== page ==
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Dr. Christian K.
Dr. Christian K., Veterinarian
Category: Veterinary
Satisfied Customers: 10146
Experience:  12 year of veterinary experience in surgery, medicine and behavior
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Im again writing with regards to my 7 year old dachshund with

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I'm again writing with regards XXXXX XXXXX 7 year old dachshund with the chronic peeing problem. This happens at night, where she weanst walk around in the yard and pee dozens of times. Recently she peed and I noticed it had a pinkish color.

Thanks for your help,

[email protected]
Submitted: 7 years ago.
Category: Veterinary
Expert:  Dr. Christian K. replied 7 years ago.
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Dr. Christian K. :


This is Dr. Christian. Welcome to JustAnswer.

Dr. Christian K. :

When did this start? Is she spayed? Is she eating, drinking and otherwise active? Has she had this problem before?

Customer :

This started about two weeks ago, but getting more severe. She is spayed. And she is otherwise fine. She has not had this problem before.

Dr. Christian K. :

Thank you for the information. The pinkish color you are seeing is blood in her urine. When a dog pees this often it usually means there is bladder pain. When even a small amount of urine builds up in the bladder it will cause the pain and these symptoms. Here are the 3 main possible causes:

Urinary tract infections will cause blood to appear in the urine and are more common in female animals. Symptoms include painful urination, having to urinate more often in smaller amounts and drinking more water. Urinalysis and sometimes a urine culture are necessary to diagnose an infection. Antibiotics are necessary to clear the problem.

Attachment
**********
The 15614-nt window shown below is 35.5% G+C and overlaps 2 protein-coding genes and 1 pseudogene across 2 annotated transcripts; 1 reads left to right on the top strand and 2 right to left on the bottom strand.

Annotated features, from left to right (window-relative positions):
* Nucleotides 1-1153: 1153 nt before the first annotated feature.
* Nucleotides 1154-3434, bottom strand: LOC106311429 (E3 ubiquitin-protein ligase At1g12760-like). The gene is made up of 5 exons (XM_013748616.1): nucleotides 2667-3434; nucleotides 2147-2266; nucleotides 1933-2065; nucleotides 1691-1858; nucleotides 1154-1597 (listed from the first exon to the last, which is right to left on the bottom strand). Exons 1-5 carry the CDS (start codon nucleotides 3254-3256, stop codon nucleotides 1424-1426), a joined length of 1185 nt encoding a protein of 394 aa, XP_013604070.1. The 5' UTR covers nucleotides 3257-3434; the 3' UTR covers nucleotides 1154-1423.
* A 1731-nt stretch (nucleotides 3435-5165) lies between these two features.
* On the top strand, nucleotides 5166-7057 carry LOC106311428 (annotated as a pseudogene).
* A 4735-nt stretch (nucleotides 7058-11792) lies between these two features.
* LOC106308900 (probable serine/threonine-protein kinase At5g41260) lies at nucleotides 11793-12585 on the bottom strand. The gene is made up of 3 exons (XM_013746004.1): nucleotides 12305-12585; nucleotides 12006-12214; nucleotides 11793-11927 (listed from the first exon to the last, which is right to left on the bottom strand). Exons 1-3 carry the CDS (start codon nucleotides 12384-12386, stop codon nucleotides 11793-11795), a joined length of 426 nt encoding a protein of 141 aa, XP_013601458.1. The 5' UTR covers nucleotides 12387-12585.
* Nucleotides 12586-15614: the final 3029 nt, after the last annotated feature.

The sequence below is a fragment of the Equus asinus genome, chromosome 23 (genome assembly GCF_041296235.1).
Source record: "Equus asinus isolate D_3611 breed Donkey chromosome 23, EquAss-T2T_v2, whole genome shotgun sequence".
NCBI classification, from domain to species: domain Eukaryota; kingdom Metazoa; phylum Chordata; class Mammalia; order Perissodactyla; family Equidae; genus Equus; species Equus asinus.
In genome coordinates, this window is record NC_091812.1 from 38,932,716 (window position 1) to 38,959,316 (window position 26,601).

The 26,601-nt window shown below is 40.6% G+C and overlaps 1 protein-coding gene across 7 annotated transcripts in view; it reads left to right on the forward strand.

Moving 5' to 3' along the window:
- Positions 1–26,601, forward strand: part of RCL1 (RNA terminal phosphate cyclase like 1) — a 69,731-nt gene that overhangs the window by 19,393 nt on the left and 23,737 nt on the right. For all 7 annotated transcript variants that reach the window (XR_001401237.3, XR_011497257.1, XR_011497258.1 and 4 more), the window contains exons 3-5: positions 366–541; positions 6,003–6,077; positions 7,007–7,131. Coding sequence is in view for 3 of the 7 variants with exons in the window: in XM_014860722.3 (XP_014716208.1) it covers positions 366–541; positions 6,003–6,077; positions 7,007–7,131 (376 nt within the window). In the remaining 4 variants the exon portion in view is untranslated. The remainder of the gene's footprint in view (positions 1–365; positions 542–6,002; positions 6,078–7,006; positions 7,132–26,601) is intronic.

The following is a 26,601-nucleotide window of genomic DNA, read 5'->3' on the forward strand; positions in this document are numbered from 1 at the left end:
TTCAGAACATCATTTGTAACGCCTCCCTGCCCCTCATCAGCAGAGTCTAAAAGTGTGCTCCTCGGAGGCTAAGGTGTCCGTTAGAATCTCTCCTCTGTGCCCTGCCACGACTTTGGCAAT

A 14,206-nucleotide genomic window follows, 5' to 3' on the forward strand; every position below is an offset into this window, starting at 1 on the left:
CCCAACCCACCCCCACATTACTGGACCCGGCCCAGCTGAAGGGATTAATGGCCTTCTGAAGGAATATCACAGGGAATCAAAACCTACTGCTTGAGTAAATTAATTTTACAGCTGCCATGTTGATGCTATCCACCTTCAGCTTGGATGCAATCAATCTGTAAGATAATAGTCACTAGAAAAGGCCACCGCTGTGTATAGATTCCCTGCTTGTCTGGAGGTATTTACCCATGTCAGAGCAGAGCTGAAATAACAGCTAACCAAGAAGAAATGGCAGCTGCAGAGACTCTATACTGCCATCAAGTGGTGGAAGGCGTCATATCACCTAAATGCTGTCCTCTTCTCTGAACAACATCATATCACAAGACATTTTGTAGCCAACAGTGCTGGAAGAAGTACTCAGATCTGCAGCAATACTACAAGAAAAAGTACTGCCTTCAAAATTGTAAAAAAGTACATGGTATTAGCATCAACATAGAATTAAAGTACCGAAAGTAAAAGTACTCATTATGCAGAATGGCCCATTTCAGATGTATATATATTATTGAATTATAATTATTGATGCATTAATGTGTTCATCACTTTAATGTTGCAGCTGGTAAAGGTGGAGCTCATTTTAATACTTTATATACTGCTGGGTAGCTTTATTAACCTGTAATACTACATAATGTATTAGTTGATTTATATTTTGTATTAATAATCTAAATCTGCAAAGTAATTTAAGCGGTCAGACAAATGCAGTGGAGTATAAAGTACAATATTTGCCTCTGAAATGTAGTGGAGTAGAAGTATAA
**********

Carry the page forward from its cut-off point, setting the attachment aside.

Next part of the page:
Bladder stones are also common in pets and are caused by many different types of stones. Symptoms are very similar to urinary tract infection. Most stones can be seen on x-ray but a few require ultrasound to visualize. Occasionally stones also appear in the kidneys or other parts of the urinary tract. There are times when stones can be dissolved with diet but surgery is often required to remove them. The stones can then be sent for analysis to determine the cause and the best way to prevent them from returning. Usually prescription diets are the most common way to prevent return of the stones. Here’s a link:

Bladder cancer is rare but symptoms are very similar to urinary tract infections. Ultrasound and biopsy are usually required to diagnose cancers and treatment usually involves surgery and medications.

She definitely needs to be seen by a vet. The first step would be a urinalysis and if stones are suspected perhaps an x-ray.

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